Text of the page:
Session: Research Data Management III

Session Chair: Dr. Claudia Beleites, Prof. Dr. Gerald Steiner

Chemotion ELN and Chemotion Repository as tools for the digitalization in chemical research within the framework of NFDI4Chem

Fabian Fink, RWTH
In chemistry and its related sciences, large amounts of experimental and analytical data are generated and evaluated by scientists every day. Here, advancing digitalization offers the possibility of documenting and storing these data in an appropriate way. However, to ensure sustainable research a reasonable research data management (RDM) is crucial. [1] Good RDM is a powerful tool that facilitates to improve the research data lifecycle (see figure [2]) and to meet the FAIR data principles (findable, accessible, interoperable, reusable). [3] Getting started with RDM in chemical research can be challenging. Therefore, the consortium NFDI4Chem (National Research Data Infrastructure for Chemistry, Germany) was formed aiming to support scientists in the digitalization process by providing a national infrastructure. [4] A key step for reaching this goal is the use of electronic laboratory notebooks (ELN) to document experiments and data repositories to publish research data. Within NFDI4Chem, the open source software Chemotion, consisting of an ELN and a repository, is developed and provided as a tool enabling digitalization in research and teaching. [5, 6] In this talk, we introduce the consortium NFDI4Chem in general, discuss its necessity in the digital transformation, and present its function, goals, and various tasks. In the second part of the talk, the main focus is on the software Chemotion. Here, the ELN and repository are shown in detail, accompanied by examples of successful implementation in chemical research.
23-Jun-2022 15:00 (60 Minutes) ICM/Hall 3

The BAM Data Store - an institutional RDM framework for material science and engineering

Dr. Rukeia El-Atman, BAM
In view of the increasing digitization of research and the use of data-intensive measurement and analysis methods, research institutions and their staff are faced with the challenge of documenting a constantly growing volume of data in a comprehensible manner, archiving them for the long term, and making them available fordiscovery andre-use by others in accordance with the FAIR principles[1]. At BAM, we aim to facilitate the integration of research data management (RDM)strategies duringthe whole research cyclefrom the creation and standardized description of materials datasetsto theirpublication in open repositories. To this end, we presentthe BAM Data Store, a central system for internal RDM that fulfills the heterogenous demands of material science and engineering labs. The BAM Data Store is based on openBIS, an open-source softwaredeveloped by the ETH Zurichthat has originally been created for life science laboratories but that has since been deployed in a variety of research domains [2]. The software offersa browser-based user interface for the digital representation of lab inventoryentities(e.g.,samples, chemicals, instruments,and protocols) and an electronic lab notebookfor the standardized documentation of experimentsand analyses.To investigate whether openBIS is a suitable framework for the BAM Data Store, we carried out a pilot phase during which five research groups with employees from 16 different BAM divisions were introduced to the software. The pilot groups were chosen to represent a diverse array of domain use cases and RDM requirements (e.g., small vs big data volume, heterogenous vs structured data types) as well as varying levels of prior IT knowledgeon theusers’ side. We further conducted a self-assessment of our institutional RDM strategies and services using the RISE-DE model to take stock of the current situation and identify areas for improvement and development[3].Overall, the results of the pilot phase are promising: While the creation of custom data structures and metadata schemas can be time-intensive and requires the involvement of domain experts, the system offers specific benefits in the form ofasimplified documentation and automation of research processes, as well as constituting a basis for data-driven analysis.In this way, heterogeneous research workflows in various materials science research domains could be implemented,from the synthesis and characterization of nanomaterials to non-destructive 3D imaging and the monitoring of engineering structures.In addition to the technical deployment and the development of domain-specific metadata standards, the pilot phase also highlighted the need for suitable institutional infrastructures, processes,and role models. An institute-wide rollout of the BAM Data Store is currently being planned.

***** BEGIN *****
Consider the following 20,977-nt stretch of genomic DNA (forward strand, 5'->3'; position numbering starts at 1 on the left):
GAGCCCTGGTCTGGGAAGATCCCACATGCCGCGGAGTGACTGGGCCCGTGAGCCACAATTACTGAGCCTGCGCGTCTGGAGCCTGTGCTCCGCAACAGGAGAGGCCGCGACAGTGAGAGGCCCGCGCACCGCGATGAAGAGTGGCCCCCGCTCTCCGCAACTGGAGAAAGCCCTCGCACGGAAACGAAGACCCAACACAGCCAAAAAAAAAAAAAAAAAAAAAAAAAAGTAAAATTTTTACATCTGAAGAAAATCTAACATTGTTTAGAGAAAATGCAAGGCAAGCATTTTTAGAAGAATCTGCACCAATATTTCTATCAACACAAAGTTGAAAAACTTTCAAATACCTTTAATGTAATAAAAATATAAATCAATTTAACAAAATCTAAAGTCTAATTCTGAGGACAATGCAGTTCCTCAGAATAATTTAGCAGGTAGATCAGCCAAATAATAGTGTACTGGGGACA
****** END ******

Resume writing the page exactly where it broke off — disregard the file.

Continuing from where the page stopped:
23-Jun-2022 16:00 (30 Minutes) ICM/Hall 3

The Carpentries: Software, Data and Library Carpentry

Rabea Müller, ZB MED
Skills and perspective to work with software and data are increasingly important as we generate more data. This has only become more important as code and software development forms the basis of so much of our work. With the emergence of our ability to generate increasing amounts of data, research and work in almost every domain has a data and computational component, including the whole new field of data science. Therefore The Carpentries want to build skills and a community to create training in the gaps, offer hands-on workshops and create lesson materials with a supporting community. The Carpentries is a non-profit organization staffed mostly by volunteers. The Carpentries’ vision is to share data and science skills with researchers and librarians while focusing on community building that is, building capacity for teaching and learning at the local level.
23-Jun-2022 16:30 (30 Minutes) ICM/Hall 3